A quick lunch is often required if you're working, whether it's at home or in the office. This lunch of a simple vegetable udon soup fits the bill: it was prepared out of what happened to be in the fridge at the time: random vegetables (asian greens, mushrooms, and onions), vegetable broth that is always on hand (either homemade, or low-sodium from a paste), and some spice for punch. And naturally, a bit of lime. Depending on the type of noodles you find and broth you use, this can be an incredibly healthy lunch that is whole food, nutritious, and low sodium/no oil.
This soup could be prepared in advance and heated at work in the microwave for a quick, healthy lunch. Even healthier? Make your own vegetable broth for a no-sodium option.
I recommend garnishing this soup with a squeeze of lime, too.
Spicy vegetable udon soup
- 4 oz udon noodles cooked
- 3 cups low-sodium vegetable broth or no sodium
- 1 cup asian greens kale, bok choy, tatsoi, cabbage, or similar
- 1/3 cup mushrooms sliced
- 1/4 cup green onion sliced
- 1 Tbsp chili garlic sauce See notes
- Wedge of lime
- Cook and rinse the udon noodles according to package directions, if necessary.
- Bring the vegetable broth and chili sauce to a boil on the stove top, and reduce to a simmer.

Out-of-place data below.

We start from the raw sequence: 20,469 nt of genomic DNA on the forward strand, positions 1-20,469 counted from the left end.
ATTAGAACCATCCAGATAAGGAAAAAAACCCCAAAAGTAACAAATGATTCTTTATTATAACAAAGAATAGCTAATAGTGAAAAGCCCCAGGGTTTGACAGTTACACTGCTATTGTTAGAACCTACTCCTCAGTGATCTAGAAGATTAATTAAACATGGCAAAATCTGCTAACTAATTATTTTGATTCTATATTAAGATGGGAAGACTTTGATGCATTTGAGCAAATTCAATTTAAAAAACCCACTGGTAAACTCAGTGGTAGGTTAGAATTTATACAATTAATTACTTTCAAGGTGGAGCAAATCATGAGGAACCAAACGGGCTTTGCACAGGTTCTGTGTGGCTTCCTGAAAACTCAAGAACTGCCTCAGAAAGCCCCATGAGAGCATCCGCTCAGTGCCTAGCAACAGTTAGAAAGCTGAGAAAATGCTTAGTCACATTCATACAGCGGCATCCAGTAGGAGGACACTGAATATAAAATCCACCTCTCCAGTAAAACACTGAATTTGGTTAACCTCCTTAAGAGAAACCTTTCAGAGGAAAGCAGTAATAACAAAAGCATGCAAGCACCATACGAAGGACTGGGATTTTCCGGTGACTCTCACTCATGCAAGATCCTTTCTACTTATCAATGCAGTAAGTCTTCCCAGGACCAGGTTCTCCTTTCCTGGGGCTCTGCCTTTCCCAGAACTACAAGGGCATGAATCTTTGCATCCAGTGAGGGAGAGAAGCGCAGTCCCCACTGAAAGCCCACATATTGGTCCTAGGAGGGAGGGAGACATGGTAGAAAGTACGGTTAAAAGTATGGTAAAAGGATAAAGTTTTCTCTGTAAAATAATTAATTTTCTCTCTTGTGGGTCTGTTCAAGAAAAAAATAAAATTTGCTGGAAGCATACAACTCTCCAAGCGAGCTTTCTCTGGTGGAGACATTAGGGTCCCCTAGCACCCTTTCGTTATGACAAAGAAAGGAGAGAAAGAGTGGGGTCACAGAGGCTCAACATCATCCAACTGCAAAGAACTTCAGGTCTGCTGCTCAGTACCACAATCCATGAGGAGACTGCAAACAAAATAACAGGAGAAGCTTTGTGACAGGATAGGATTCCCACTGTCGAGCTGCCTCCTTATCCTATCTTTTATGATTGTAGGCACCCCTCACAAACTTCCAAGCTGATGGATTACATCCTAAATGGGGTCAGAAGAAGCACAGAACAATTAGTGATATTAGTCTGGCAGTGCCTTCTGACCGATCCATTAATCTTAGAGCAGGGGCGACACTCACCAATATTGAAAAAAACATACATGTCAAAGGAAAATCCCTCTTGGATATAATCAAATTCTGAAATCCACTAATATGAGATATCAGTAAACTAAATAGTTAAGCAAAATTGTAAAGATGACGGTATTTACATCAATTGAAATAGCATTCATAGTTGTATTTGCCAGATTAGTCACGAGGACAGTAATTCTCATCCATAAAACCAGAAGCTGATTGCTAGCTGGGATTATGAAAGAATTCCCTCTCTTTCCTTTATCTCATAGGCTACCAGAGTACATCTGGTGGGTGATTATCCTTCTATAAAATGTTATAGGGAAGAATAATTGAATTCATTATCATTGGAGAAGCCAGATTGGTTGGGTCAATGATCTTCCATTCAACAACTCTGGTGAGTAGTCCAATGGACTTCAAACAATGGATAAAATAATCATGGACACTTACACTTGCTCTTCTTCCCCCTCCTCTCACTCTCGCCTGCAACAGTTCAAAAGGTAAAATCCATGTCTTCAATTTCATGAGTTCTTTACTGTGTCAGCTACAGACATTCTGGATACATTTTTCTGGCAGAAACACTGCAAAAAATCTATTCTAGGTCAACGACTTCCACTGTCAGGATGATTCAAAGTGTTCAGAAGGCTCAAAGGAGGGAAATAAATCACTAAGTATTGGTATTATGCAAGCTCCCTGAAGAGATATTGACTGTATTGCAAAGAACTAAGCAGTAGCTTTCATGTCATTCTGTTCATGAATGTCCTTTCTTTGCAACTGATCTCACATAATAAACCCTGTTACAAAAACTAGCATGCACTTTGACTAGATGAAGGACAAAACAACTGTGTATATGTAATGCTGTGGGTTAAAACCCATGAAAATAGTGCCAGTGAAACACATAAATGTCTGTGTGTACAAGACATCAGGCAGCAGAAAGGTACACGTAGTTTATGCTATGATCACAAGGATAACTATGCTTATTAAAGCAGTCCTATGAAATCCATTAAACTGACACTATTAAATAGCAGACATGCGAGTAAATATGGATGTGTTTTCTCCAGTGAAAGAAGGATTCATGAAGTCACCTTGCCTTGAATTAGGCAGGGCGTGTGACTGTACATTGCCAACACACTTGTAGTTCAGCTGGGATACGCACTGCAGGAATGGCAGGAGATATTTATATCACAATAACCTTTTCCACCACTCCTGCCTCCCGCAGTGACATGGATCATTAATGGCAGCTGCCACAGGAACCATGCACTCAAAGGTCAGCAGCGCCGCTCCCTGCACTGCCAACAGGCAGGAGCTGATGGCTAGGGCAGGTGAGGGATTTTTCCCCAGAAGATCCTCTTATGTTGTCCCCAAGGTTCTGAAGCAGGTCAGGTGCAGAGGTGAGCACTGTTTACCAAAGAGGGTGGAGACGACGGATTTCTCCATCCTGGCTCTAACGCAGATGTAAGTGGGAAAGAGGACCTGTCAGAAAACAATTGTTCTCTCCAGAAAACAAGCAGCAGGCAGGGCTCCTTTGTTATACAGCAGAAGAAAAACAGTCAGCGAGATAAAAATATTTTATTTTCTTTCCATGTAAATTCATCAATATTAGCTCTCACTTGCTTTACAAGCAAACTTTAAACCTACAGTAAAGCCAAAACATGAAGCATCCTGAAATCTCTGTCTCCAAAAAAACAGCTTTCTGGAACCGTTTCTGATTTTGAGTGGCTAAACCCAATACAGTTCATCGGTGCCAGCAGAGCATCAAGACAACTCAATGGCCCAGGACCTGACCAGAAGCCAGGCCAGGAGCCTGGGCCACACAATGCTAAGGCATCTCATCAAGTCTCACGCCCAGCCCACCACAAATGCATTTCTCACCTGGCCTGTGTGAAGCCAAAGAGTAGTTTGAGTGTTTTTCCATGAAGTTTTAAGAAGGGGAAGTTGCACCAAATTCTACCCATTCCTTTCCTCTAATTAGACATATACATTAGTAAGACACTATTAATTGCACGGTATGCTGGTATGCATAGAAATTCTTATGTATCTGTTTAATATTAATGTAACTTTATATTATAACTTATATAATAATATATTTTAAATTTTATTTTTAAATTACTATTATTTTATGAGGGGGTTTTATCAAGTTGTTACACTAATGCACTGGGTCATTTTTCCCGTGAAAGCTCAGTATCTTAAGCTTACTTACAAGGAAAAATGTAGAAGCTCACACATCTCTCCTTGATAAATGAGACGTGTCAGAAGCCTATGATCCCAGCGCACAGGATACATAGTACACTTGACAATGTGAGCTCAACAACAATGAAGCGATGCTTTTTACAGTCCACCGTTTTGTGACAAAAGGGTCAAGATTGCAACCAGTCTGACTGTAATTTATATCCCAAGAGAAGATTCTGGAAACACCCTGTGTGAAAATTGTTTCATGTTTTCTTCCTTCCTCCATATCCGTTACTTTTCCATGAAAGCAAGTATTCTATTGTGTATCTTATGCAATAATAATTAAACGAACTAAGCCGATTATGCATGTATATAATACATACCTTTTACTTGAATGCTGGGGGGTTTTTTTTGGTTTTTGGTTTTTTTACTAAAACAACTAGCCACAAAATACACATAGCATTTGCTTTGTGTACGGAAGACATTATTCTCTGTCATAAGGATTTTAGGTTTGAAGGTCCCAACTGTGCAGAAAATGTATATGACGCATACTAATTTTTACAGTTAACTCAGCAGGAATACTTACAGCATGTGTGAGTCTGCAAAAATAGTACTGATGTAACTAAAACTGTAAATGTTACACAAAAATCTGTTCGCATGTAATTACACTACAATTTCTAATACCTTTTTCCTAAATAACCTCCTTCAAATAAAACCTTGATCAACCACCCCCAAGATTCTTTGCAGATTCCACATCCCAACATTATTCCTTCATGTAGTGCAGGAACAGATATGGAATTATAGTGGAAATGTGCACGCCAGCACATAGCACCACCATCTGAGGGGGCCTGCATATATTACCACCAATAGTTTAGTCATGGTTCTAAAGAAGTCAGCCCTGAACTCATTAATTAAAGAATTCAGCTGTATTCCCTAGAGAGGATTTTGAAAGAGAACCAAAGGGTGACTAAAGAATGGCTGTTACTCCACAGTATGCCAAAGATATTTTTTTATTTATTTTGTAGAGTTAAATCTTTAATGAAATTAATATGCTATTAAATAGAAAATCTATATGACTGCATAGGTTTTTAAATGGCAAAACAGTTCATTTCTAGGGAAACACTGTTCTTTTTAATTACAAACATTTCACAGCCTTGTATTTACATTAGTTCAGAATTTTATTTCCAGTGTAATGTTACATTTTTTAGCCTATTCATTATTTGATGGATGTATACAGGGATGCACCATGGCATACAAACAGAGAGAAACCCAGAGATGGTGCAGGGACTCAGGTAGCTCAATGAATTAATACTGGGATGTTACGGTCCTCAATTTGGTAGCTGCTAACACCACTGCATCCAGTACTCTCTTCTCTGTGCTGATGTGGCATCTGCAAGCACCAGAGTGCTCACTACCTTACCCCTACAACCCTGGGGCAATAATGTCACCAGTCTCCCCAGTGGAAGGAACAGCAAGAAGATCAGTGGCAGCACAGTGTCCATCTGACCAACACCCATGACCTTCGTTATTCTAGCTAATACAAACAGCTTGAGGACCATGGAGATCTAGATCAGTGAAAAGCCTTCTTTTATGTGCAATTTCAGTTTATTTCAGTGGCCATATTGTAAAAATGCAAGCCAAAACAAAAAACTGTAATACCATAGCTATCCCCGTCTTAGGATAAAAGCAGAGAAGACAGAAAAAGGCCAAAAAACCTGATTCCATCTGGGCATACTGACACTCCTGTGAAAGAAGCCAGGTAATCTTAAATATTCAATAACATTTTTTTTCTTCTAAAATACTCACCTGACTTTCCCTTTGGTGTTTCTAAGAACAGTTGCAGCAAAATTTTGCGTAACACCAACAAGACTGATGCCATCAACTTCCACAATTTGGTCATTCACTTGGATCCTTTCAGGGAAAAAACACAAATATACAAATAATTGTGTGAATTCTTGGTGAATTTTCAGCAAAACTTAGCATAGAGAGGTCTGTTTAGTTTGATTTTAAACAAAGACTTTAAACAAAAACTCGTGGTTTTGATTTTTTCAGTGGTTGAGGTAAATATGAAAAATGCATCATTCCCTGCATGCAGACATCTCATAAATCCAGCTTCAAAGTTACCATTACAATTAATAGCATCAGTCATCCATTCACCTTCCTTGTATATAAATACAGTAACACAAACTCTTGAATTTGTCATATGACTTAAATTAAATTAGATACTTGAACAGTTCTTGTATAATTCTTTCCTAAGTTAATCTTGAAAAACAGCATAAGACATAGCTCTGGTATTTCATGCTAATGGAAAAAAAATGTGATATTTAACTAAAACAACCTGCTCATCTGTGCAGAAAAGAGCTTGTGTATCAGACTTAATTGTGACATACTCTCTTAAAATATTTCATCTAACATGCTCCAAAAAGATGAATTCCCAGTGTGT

- Add the cooked noodles, mushrooms and green onion and allow to simmer until heated through.
- Add the greens and simmer for another 2-3 minutes until greens reach desired softness (this will depend on the type of greens you use).
Udon noodles are Japanese noodles that are thick and chewy. They are usually made from wheat flour, starch and water, either processed flour or whole-grain. Try to find the whole-grain version of udon noodles if you can, or even make your own, which are a bit more healthful than the processed flour noodles.
You can get udon noodles dry, or pre-cooked. The pre-cooked noodles are typically found refrigerated or frozen. These pre-cooked products are often sold with a soup base, which I tend to avoid. I try to buy dry whole wheat noodles and cook them myself, which have a bit more protein, fiber and nutrients. However in a pinch I will get the packaged pre-cooked noodles to heat up (but still avoid that soup base!).
Alternatives and swaps
To modify this lunch? Easy. Simply swap out the vegetables that you happen to have on hand. Yellow onions instead of green? No problem. Carrots instead? It will work. You could even drop in a tomato. The main thing is to add them at the right time, cooking. For example if you are adding a tomato, you probably want to drop it in after cooking the soup, and let the hot broth warm it up.
This soup would go really well with cubes of firm tofu tossed in. Marinate them in advance (ginger, soy, and/or garlic work well) or use smoked tofu for some additional flavor.
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